TM Weather Research Center

5104 Caroline Houston, Texas 77004 Phone: 713-529-3076 Fax: 713-528-3538 E-mail: wrc@wxresearch.org

 

January 15, 2004

 

2004 Atlantic Hurricane Season Outlook

Houston – Meteorologist Jill F. Hasling of Houston based Weather Research Center suggest that all coastal residents especially Texans prepare for what could be an active Texas hurricane season in 2004. WRC’s OCSI® model indicates the section of the coast with the highest probability of a land falling storm or hurricane in 2004 is the West Coast of Florida with a 70% chance. Texas has the second highest risk with a 60% chance of experiencing a land falling tropical storm or hurricane. Ms. Hasling then looked to see which part of Texas had landfalls in the other years of the 2004 Phase of the OCSI. An ominous fact emerged that the two historical hurricanes which lead to the destruction of Indianola, Texas 1875 and 1886 where in the 2004 phase of the OCSI. Other years with strong Texas Storms in this phase are 1909 and 1941.

2004 could be a very active year for Texas with 6 out of the 10 years in the 2004 phase having storms which made landfall on the Texas Coast. Let hope that we have a year like the other 4 years in the phase where the storms re-curve before they make it to Texas.

 

2004 OCSI FORECAST FOR THE ATLANTIC

COAST OCSI CLIMATOLOGY

Mexico 50% 40%

Texas 60% 51%

Louisiana to Alabama 40% 59%

West Florida 70% 71%

East Florida 30% 41%

Georgia to N. Carolina 40% 56%

East Coast of US 20% 36%

Gulf Oil Blocks 70% 88%

 

 

 

Secondary Predictors:

Number of Storms : 7

Number of Hurricanes: 4

Number of Hurricane Days: 16

Number of Storm Days: 55

US Landfalls: 3

Cat 3 or Higher Storms: 60%

2004 could be a very active year for Texas with 6 out of the 10 years in the 2004 phase having storms which made landfall on the Texas Coast. Let hope that we have a year like the other 4 years in the phase where the storms re-curve before they make it to Texas.

The Orbital Cyclone Strike Index [OCSI] has been used by Hasling and Freeman since 1985 to make an outlook for the section of the US coast which has the highest risk of storm landfall. Further research indicates that Weather Research Center’s [WRC’s ] Orbital Cyclone Strike Index’s [OCSI] secondary prediction elements verify better over the past twenty years than Colorado State University’s Bill Gray’s Atlantic Seasonal Hurricane Activity predictions. WRC’s secondary prediction elements consist of the number of named storms in the Atlantic Basin, number of hurricanes in the Atlantic Basin, number of hurricane days and the number of storm days. The tables below give WRC’s prediction and Gray’s earliest prediction in April or May.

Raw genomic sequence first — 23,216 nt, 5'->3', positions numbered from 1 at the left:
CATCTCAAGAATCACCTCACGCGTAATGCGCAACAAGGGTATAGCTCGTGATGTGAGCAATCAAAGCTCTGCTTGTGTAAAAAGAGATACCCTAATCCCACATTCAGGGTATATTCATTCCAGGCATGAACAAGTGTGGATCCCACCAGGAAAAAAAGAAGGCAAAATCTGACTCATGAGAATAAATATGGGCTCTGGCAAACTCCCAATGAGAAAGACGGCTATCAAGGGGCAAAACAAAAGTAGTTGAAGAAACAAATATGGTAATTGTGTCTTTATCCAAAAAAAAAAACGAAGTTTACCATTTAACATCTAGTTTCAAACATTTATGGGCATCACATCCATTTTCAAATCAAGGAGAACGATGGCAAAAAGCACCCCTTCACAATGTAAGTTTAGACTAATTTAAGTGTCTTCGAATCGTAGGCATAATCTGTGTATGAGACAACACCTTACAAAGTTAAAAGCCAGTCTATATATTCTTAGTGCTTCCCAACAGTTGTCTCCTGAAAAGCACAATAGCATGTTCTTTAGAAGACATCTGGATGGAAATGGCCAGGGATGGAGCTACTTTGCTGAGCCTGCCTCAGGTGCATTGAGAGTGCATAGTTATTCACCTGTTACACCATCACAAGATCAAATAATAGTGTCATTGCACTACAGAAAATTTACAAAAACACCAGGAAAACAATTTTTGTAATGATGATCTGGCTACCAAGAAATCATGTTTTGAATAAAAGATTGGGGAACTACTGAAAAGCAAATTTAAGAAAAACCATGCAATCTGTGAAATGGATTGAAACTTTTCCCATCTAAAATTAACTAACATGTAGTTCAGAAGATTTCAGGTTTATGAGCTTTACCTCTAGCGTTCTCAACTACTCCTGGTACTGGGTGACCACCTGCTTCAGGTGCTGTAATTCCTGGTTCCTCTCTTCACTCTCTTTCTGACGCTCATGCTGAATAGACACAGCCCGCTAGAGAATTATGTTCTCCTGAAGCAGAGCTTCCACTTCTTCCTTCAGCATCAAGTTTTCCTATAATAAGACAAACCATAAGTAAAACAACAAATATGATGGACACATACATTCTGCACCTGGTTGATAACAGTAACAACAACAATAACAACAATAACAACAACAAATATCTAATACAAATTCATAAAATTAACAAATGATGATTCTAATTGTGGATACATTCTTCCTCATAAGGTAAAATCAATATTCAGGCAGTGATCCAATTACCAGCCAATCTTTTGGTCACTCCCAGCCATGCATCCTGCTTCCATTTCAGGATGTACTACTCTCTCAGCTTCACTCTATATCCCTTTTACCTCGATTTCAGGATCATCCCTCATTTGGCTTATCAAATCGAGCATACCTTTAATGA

Summary of Model Comparison

# of Storms in Atlantic

within 1 storm

WRC OCSI

8 Years

CLIMATOLOGY

2 years

Gray’s Fcst

5 years

# hurricanes in Atlantic

within 1 storm

10 years

5 years

8 years

# of hurricane days

with 5 days

8 years

4 years

6 years

# of storm days

within 10 days

10 years

5 years

7 years

 

The OCSI model is based on the premise that there are orbital influences that are reflected in the global circulation pattern on the sun and subsequently the global circulation pattern of the earth. The sun's orbit influences the sun spot cycle. Using this solar cycle to make an index, hurricane climatology has

been summarized into an index called the OCSI. This index has been used

since 1985 to make annual forecasts of which section of North America has the highest risk of experiencing a tropical storm or hurricane. In addition to its ongoing research, the Center also provides storm and hurricane information via the Internet through Storm Navigator®. This service helps people navigate weather information on the Internet as well as providing detailed storm updates and related information. All of the Center's projections including past predictions can be found on the Internet, http://www.wxresearch.com/outlook .

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